Boreal forest blue-green bee could help food production in northern Quebec

A small native bee could help make Northern Quebec less dependent on fruits and vegetables shipped by air at great expense.

Researchers from the Boreal Forest Experimentation and Development Center in Baie-Comeau, Quebec. are studying whether the bee Osmia Tersula could help grow food in greenhouses in northern Quebec.

If the project is successful, it could be a game-changer for food security in the region, said Mathilde Bouchard, research associate at the center.

“Perhaps producers will be able to have a higher yield from their crops, and it will be easier to produce vegetables in isolated regions of Quebec,” she said. Quebec AM.

Bouchard said the goal of the project is to create pollination systems in greenhouses in northern Quebec, which would make it easier for communities to grow their own food.

“The more food we can produce locally, the better, I think, for the community.”

A hairy bee well adapted to northern climates

Bouchard and his team study the bee Osmia Tersula, a solitary bee that lives in the boreal forest. It does not live in a beehive but rather nests alone, often in small cavities or dead wood.

Unlike bees, this species does not sting. It is hairy and smaller – about eight or nine mm compared to 15 mm – than its bee counterpart with blue-green colors on the head and abdomen.

Bouchard said he was chosen for the experiment because he is well adapted to the northern climate and shows good potential to live in a closed environment as he stays very close to his nest.

The bee has also demonstrated its strong ability to pollinate local plants such as blueberries.

It is very common to use bees in greenhouses because plants need to be pollinated to grow fruits or vegetables, according to Maggie Lamothe Boudreau, vice-president of the Association des apiculteurs du Québec.

While pollination can sometimes occur through rain or wind, this is not possible in a greenhouse because it is a very controlled environment, she explained.

So without bees, “you would have to use a little brush or a feather and go over each flower and pollinate it by hand,” she said, adding that using bees also improved crop yields. cultures.

Greenhouse growers normally use bumblebees, which do not live in the boreal forest. But Bouchard told Radio-Canada that it is better to use native bees for their project because it disrupts the local ecosystem less.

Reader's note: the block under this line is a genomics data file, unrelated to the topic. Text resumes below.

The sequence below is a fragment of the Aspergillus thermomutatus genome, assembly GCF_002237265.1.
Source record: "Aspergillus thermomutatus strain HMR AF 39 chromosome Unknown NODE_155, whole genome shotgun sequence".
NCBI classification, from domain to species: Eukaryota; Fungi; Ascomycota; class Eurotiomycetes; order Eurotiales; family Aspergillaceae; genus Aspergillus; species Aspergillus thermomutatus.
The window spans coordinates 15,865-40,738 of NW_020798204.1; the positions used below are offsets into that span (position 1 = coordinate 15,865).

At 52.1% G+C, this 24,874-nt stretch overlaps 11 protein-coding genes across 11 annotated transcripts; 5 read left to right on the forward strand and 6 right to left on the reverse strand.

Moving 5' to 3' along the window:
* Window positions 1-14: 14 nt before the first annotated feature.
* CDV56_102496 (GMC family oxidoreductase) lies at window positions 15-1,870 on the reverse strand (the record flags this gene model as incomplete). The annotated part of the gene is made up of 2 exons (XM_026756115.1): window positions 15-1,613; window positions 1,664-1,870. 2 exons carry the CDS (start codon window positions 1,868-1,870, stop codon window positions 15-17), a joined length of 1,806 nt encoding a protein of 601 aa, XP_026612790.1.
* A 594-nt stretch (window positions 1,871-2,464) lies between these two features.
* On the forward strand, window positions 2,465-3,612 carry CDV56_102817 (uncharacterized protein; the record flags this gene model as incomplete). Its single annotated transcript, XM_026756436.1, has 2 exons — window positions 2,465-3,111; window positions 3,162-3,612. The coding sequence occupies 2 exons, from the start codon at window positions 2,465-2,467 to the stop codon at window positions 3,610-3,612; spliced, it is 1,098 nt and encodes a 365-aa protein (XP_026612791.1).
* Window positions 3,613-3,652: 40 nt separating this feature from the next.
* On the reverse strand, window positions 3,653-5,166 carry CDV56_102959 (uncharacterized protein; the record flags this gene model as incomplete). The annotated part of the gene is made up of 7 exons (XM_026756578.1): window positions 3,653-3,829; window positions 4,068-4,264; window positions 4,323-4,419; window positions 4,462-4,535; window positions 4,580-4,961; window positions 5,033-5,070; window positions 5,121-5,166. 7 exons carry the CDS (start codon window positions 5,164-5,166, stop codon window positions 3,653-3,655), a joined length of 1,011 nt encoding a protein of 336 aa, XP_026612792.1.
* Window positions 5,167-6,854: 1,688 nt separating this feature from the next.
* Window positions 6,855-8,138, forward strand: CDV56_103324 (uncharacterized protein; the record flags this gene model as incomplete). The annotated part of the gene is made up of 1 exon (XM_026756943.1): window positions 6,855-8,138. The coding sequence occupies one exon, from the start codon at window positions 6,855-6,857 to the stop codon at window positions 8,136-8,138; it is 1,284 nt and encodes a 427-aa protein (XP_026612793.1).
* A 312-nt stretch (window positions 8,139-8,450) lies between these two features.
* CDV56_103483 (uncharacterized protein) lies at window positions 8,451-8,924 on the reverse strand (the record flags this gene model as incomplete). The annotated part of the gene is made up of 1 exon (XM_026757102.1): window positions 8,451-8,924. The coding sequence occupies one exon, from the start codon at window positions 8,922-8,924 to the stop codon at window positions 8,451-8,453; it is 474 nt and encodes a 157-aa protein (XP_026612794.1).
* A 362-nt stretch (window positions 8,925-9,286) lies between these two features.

“The Osmia has very similar characteristics to bumblebees, but the advantage is that it is a native species,” she said. “We therefore avoid introducing an alien species into northern communities.

The Osmia Tersula bee shows great potential for living in a greenhouse, according to associate researcher Mathilde Bouchard, who works with the Boreal Forest Experimentation and Development Center in Baie-Comeau, Quebec. (Ève-Catherine Desjardins)

If the researchers had used bumblebees, it would have created a risk that some insects would escape into the wild and compete with local pollinators in the area, Lamothe Boudreau said.

She said if the project is successful it could help Osmia Tersulas thrive. “I think it can benefit this species and help protect it.”

Research will study the impact on crop yields and fruits

The first step for Bouchard’s team is to assess how the bee Osmia Tersula reacts when locked in a greenhouse and how it behaves in warmer and wetter temperatures.

Then they will study the impact of the bee on flowers and crop yields.

They will examine which part of the flower the bee touches when it pollinates it, or whether the fruit produced is larger, Bouchard said.

The first crop to be tested is the tomato, because it is one of the crops that needs pollinators to have a better yield, explained Bouchard. If it works well, they will spread to peppers and eggplant.

His team has installed nesting boxes for wild Osmia Tersula bees at various sites in the Côte-Nord region, so that researchers can rear bees and bring their larvae to greenhouses at the end of summer.

Bouchard and his team have installed nesting boxes in various sites on the North Shore to breed Osmia Tersula bees for their research project. (Ève-Catherine Desjardins)

Part of the provincial food insecurity plan

The research center received a $ 90,000 grant from the Quebec government for this project, which ends in 2023.

The funding is administered by the Société du Plan Nord, a government agency responsible for planning sustainable development in northern Quebec.

One of the government’s priorities is to ensure that the people of the region have a good quality of life, that is to say, access to fresh and affordable food, said Julie Simone Hébert, director of programs. and territorial relations of the agency.

“When your food basket costs more, it’s harder for families to thrive and feel good on their own land,” she said.

Food is very expensive in northern communities because most of it has to be transported there.

To tackle this problem, the province created a program dedicated to greenhouse cultivation in 2017. This is why he is investing in projects like the one Bouchard is working on, Hébert said.

“Greenhouse agriculture is almost essential if we really want to work towards food self-sufficiency,” she said.

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